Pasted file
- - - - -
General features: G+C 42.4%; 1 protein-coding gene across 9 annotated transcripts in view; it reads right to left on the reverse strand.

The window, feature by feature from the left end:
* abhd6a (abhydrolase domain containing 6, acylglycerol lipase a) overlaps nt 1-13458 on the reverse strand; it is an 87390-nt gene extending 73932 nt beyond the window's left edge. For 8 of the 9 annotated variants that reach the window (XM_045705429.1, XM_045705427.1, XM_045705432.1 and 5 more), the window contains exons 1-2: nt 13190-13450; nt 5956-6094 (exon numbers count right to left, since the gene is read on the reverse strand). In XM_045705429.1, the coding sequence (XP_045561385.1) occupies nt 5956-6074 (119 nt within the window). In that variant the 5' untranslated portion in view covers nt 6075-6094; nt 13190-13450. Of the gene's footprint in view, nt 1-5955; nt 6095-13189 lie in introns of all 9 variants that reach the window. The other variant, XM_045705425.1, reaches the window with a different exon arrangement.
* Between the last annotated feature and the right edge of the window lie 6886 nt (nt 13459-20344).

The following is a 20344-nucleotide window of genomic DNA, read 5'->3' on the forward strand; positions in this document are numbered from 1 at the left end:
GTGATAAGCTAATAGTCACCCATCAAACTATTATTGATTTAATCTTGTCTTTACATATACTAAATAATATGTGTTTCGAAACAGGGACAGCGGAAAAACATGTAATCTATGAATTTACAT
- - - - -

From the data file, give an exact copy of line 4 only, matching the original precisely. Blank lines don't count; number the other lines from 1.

* Between the last annotated feature and the right edge of the window lie 6886 nt (nt 13459-20344).